Class Translation

The library supports an “automatic” class translation process, although it is turned off by default. This can be devastatingly slow if improperly used, so the following is just a short list of things to keep in mind when using it.

  • Keep It (the object) Simple Stupid. (for exceptions, keep reading)
  • Do not require init params (for exceptions, keep reading)
  • Getter properties without setters could be dangerous (read: not tested)

If any of the above are issues, use the _serialize method. (see usage below) The server and client must BOTH have use_jsonclass configuration item on and they must both have access to the same libraries used by the objects for this to work.

If you have excessively nested arguments, it would be better to turn off the translation and manually invoke it on specific objects using jsonrpclib.jsonclass.dump / jsonrpclib.jsonclass.load (since the default behavior recursively goes through attributes and lists / dicts / tuples).

  • Sample file:
# This object is /very/ simple, and the system will look through the
# attributes and serialize what it can.
class TestObj(object):
    foo = 'bar'

# This object requires __init__ params, so it uses the _serialize method
# and returns a tuple of init params and attribute values (the init params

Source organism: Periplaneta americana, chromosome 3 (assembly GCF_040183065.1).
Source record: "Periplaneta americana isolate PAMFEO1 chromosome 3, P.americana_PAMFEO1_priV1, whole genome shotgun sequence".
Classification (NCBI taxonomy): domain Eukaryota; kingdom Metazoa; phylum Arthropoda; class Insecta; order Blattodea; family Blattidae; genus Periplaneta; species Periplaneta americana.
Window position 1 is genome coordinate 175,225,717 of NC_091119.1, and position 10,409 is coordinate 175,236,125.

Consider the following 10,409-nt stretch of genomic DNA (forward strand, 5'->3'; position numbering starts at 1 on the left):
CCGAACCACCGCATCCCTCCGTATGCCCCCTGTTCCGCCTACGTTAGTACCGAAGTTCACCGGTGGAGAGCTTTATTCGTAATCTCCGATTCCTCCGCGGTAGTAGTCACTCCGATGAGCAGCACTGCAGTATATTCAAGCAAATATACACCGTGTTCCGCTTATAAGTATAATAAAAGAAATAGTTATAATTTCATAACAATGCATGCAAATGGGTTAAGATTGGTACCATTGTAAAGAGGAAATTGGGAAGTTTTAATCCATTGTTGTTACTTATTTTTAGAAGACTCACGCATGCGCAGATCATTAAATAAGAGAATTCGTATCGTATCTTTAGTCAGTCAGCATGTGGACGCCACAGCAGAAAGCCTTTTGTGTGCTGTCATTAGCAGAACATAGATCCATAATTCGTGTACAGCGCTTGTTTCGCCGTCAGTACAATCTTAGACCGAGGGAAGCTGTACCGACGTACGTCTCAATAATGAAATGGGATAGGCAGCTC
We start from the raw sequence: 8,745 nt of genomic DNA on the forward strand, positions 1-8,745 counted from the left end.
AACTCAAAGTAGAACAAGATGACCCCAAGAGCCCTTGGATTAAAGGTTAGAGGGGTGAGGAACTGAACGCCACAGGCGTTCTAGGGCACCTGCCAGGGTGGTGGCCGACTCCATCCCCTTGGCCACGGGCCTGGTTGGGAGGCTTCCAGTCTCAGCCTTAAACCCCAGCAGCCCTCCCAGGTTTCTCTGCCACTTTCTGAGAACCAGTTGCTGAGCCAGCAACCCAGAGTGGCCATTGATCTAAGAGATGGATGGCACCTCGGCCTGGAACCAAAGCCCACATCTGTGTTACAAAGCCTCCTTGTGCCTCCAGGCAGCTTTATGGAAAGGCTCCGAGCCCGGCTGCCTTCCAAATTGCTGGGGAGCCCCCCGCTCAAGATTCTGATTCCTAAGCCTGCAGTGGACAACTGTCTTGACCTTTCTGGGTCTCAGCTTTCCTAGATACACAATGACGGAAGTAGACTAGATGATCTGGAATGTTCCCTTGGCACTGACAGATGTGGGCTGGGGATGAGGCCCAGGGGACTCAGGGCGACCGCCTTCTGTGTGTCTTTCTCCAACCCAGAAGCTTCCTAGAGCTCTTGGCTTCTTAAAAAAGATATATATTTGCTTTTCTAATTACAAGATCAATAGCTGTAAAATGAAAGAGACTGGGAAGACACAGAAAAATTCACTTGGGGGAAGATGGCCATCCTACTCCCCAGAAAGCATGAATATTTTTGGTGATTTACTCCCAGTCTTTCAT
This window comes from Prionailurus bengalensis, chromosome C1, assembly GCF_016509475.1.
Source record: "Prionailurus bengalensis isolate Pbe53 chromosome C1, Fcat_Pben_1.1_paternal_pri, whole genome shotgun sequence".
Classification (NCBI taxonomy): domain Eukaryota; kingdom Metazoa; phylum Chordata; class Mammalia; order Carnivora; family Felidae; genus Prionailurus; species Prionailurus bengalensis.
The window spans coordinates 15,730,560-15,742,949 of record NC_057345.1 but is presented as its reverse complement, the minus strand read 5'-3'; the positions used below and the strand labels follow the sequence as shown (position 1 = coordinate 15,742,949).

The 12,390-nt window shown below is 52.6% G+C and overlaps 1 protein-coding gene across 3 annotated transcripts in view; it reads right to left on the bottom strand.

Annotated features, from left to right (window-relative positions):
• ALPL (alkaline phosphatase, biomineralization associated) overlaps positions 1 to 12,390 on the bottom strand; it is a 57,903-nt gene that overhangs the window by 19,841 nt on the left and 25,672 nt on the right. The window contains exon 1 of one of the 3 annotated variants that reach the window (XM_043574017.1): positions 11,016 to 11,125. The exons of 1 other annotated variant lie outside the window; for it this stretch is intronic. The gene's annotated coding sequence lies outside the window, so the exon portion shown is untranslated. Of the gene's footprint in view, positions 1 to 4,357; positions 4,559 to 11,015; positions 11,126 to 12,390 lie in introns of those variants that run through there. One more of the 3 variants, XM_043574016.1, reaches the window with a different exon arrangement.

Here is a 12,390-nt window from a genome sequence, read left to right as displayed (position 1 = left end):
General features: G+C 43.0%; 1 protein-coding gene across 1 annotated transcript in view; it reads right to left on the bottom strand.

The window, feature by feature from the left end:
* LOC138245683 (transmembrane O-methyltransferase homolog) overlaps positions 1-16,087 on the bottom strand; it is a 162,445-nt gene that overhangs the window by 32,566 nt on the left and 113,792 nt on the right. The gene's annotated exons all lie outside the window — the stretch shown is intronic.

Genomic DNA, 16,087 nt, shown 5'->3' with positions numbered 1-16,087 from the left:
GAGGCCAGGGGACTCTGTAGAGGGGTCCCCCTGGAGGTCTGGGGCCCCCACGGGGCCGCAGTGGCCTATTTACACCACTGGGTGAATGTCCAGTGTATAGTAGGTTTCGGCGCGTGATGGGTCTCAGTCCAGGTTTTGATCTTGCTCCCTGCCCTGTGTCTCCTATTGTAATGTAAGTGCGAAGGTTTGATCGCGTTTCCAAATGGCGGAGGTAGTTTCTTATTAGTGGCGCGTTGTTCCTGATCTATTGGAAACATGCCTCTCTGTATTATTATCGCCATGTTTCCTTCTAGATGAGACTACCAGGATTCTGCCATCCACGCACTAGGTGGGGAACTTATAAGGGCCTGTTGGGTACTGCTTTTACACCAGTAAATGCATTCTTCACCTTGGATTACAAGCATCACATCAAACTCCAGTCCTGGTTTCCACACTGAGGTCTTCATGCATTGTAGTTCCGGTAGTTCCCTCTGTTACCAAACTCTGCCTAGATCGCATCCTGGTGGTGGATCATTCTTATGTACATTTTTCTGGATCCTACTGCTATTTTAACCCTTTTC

# can be a dict or a list, but the attribute values must be a dict.)
class TestSerial(object):
    foo = 'bar'
    def __init__(self, *args):
        self.args = args
    def _serialize(self):
        return (self.args, {'foo',})
  • Sample usage:
>>> import jsonrpclib
>>> import test_obj

# History is used only to print the serialized form of beans
>>> history = jsonrpclib.history.History()
>>> testobj1 = test_obj.TestObj()
>>> testobj2 = test_obj.TestSerial()
>>> server = jsonrpclib.Server('http://localhost:8080', history=history)

# The 'ping' just returns whatever is sent
>>> ping1 =
>>> ping2 =

>>> print(history.request)
{"id": "7805f1f9-9abd-49c6-81dc-dbd47229fe13", "jsonrpc": "2.0",
 "method": "ping", "params": [{"__jsonclass__":
                               ["test_obj.TestSerial", []], "foo": "bar"}
>>> print(history.response)
{"id": "7805f1f9-9abd-49c6-81dc-dbd47229fe13", "jsonrpc": "2.0",
 "result": {"__jsonclass__": ["test_obj.TestSerial", []], "foo": "bar"}}

This behavior is turned on by default. To deactivate it, just set the use_jsonclass member of a server Config to False. If you want to use a per-class serialization method, set its name in the serialize_method member of a server Config. Finally, if you are using classes that you have defined in the implementation (as in, not a separate library), you’ll need to add those (on BOTH the server and the client) using the config.classes.add() method.

Feedback on this “feature” is very, VERY much appreciated.